Nurses’ preparedness for infectious disease outbreaks: A literature review and narrative synthesis of qualitative evidence

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Abstract

Aims and objectives:

To explore the core components that constitute nurses’ preparedness in an epidemic event.

Background:

Healthcare service providers have worked to augment efforts to protect the public from the impact of epidemic events. While constituting the major healthcare taskforce, nurses are frequently tasked with fronting the response to an infectious disease outbreak. Given the crucial role of nurses in the management of prevailing epidemics, the constituents of their preparedness in epidemic events should be identified.

Design:

A systematic search was undertaken to identify eligible studies from the literature. A narrative synthesis approach was employed to extract and synthesise findings of the reviewed qualitative studies.

Methods:

Seven qualitative studies on nurses’ experience and perceptions of epidemic events were examined for scientific quality using the Critical Appraisal Skills Programme Qualitative Checklist. Findings of these studies were synthesised adopting a narrative synthesis approach.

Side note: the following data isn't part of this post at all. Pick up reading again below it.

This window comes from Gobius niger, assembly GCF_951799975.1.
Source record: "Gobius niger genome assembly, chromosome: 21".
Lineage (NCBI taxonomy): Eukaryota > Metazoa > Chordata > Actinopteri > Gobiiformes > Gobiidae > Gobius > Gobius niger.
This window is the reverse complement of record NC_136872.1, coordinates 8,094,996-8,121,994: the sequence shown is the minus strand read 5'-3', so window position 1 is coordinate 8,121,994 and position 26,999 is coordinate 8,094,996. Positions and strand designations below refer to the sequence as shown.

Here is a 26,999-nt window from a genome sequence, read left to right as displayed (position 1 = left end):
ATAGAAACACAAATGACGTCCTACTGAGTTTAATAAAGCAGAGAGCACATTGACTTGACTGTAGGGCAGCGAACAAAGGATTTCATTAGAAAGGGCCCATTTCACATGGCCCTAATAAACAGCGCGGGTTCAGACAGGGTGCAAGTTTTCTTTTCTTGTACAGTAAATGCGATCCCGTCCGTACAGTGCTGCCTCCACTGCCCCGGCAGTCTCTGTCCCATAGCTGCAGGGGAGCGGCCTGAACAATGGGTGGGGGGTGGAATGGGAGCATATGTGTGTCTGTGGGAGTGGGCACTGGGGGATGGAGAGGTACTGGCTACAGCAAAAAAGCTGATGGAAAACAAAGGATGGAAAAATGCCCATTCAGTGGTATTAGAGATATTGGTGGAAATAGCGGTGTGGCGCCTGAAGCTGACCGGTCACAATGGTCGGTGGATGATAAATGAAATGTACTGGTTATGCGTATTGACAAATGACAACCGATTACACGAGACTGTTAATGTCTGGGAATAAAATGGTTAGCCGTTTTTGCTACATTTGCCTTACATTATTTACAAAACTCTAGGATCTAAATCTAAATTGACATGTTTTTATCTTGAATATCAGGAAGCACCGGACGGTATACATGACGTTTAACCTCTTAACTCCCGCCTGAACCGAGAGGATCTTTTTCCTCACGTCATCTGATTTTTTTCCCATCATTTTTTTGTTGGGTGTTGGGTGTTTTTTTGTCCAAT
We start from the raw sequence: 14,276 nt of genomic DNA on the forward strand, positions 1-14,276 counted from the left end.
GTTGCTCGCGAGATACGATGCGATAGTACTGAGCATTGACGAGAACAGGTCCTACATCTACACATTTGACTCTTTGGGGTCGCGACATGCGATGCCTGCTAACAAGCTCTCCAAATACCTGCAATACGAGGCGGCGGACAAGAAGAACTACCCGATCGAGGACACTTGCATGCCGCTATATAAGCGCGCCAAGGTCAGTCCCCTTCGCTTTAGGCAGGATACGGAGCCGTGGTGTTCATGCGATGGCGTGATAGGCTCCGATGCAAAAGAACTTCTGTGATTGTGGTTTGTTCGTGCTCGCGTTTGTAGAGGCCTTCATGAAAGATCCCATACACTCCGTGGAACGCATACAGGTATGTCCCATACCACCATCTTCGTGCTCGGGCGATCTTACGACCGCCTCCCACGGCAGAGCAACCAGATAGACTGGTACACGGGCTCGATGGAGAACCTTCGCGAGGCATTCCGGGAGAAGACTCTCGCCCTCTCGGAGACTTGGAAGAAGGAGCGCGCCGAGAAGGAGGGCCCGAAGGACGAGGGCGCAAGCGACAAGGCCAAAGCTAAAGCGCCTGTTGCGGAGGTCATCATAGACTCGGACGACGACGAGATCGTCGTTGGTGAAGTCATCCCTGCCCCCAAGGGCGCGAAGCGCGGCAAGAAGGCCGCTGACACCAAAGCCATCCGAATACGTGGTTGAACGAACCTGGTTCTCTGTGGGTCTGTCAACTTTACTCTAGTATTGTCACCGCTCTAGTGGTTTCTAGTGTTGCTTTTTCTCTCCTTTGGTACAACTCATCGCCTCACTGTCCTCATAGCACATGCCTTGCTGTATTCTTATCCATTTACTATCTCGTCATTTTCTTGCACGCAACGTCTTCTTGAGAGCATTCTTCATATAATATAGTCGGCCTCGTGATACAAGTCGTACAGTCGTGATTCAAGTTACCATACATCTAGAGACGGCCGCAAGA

Results:

Three interplaying themes were identified as follows: (i) personal resources, (ii) workplace resources and (iii) situational influences. The findings suggest that an effective epidemic outbreak response would require further effort to reinforce the interplay between individual nurses, healthcare institutions and the governments.

Conclusions:

The practical interplay among individual nurses, healthcare institutions and the governments is crucial in establishing an effective epidemic response. Further research on the understanding of the dynamic process of preparedness development is recommended to set future directions in research.

Relevance to clinical practice:

This study offers important insights for devising future strategies in enhancing nurses’ preparedness and response to an epidemic event. These include recommendations on providing education and training to nurses regarding infectious diseases, fostering institutional assistance and support in an outbreak and revising government policies and planning.

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